Experts in the aviation industry have called on the government to henceforth initiate and implement policies to make foreign carriers partner local operators.
The experts insisted that such has been the practice in many countries, saying that governments do so to save indigenous carriers, encourage local skills development and create employment.
The experts who spoke at the League of Airports and Aviation Correspondents (LAAC) 23rd Annual Conference held in Lagos Wednesday, said it would be the way government could break the air transport market that is fully dominated by foreign carriers.
The Chairman of Medview Airline, Alhaji Muneer Bankole, in his speech noted that the aviation industry was indispensable to the socio-economic development of any country and that Nigeria was not an exception. He regretted the liquidation of the Nigeria Airways Limited (NAL).
Bankole, lamented that local airlines were yet to measure up to the expectation of maximising the country's potential, despite its almost 200 million population to their advantage, which other foreign airlines were feasting on.
He said the industry started nose-diving from the late 80s through politicisation, overbearing governmental intervention and policy inconsistency, hence gestation period of domestic airlines falls within the average of five to 10 years due to scarcity and high cost of aviation fuel, poor facility at nation's airports, obsolete infrastructure, multiple taxations, shortage of forex for airline operators, multiple designation for the foreign carriers and absence of Maintenance Repair and Overhaul (MRO) facility.
A former Director General of the Nigerian Civil Authority, Dr. Harold Demuren, said Nigeria needs stable legal and regulatory frameworks to grow the industry and attributed the challenge facing the sector to policy summersault.
Also the CEO, Top Brass Aviation, Capt. Roland Iyayi, said the Nigerian air travel market was fragmented, which has led to disruptive competition.
He said the Nigerian Civil Aviation Authority (NCAA), should have the safety and development of the industry in their purview instead of focusing consistently safety to the extent that the airline industry is overregulated.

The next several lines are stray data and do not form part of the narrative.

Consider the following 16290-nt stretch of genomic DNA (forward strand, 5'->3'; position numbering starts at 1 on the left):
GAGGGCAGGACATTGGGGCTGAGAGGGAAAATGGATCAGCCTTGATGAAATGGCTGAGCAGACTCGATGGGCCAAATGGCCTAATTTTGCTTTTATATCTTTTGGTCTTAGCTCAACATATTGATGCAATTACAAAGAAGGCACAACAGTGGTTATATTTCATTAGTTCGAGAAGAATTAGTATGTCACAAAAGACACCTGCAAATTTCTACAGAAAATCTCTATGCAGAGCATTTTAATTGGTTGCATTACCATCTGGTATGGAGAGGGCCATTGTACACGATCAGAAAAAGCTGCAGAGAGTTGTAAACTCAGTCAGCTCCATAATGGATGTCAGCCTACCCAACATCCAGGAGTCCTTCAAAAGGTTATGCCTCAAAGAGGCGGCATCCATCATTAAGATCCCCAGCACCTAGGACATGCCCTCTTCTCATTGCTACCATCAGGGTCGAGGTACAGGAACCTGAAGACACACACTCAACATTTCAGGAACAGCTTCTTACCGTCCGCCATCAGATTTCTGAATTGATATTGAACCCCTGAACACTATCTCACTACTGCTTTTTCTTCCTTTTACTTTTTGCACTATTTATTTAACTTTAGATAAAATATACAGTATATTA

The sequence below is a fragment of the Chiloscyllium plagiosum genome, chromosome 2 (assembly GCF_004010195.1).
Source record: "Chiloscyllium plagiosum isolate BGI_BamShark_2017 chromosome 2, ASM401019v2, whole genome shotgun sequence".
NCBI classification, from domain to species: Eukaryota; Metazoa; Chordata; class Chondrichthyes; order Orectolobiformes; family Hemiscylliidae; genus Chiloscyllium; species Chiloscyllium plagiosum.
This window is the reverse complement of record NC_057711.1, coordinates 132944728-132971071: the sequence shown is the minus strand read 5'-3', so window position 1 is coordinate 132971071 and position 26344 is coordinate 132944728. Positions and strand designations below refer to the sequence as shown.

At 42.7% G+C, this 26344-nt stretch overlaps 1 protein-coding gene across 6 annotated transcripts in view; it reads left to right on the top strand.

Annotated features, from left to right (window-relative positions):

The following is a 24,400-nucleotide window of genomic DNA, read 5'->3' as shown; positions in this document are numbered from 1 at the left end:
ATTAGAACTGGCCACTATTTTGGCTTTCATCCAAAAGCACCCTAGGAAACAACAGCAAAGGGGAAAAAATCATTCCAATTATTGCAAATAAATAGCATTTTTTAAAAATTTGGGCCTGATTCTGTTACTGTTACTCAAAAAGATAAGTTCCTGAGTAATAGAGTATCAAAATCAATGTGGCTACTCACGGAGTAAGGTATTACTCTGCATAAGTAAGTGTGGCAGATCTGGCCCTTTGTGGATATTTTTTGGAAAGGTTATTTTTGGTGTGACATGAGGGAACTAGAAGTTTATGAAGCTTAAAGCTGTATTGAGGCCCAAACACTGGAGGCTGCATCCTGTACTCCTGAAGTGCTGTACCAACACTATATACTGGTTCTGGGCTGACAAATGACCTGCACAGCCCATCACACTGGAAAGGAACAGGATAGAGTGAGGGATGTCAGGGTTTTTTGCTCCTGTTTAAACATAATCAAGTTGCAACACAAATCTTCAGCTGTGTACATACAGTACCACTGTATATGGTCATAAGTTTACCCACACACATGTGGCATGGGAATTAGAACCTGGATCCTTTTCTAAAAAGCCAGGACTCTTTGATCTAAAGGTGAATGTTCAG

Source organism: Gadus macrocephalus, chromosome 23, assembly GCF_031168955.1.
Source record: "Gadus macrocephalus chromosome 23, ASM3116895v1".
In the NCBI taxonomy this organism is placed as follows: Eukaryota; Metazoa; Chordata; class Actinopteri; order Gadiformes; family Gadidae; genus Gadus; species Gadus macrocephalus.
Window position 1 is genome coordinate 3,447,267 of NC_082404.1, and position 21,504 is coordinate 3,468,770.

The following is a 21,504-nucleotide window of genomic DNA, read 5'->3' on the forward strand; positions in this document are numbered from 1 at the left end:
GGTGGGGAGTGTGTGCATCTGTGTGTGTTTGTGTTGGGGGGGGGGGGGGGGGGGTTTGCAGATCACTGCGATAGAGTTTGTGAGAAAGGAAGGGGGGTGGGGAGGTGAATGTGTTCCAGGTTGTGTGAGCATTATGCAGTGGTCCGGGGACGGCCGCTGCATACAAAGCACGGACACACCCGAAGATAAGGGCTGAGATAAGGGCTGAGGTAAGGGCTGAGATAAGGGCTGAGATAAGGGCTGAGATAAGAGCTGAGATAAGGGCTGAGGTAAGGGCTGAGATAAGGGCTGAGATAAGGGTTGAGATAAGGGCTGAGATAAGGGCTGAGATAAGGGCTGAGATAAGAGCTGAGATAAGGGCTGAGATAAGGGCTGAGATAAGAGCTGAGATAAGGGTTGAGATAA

The experts said the Federal Ministry of Transportation through the Minister of Aviation and other relevant regulatory agencies need to reflect on the National Aviation Policy in conjunction with various stakeholders holistically.
They said there should be appropriate policy statement regulating double taxation, noting that there is the need for this to be quickly looked into in conjunction with the exorbitant cutthroat charges levied against Nigeria carriers to various West African routes, particularly francophone states.
The stakeholders recommended that the Nigerian Civil Aviation Authority (NCAA) need to make Nigerian airlines survive by coming up with policies that are consistent, deliberate and focused, addressing issues holistically; that government needs to be supportive and get the right people in place to manage the aviation agencies.
They also recommended that the airports should be licensed on three tier levels to avoid unviability of the facilities; that foreign and local airlines should be encouraged to partner with government's assistance so that domestic airlines should participate and benefit from international flight operations, which currently is dominated by international carriers.
The experts also stressed that airline operators should be faithful in paying their charges to the Federal Airports Authority of Nigeria (FAAN) to ensure infrastructure acquisition and maintenance; that the government should look into protecting the local carriers to remain in business with an enabling environment, contrary to the current situation where prices of aviation is arbitrary, high and sometimes scarce.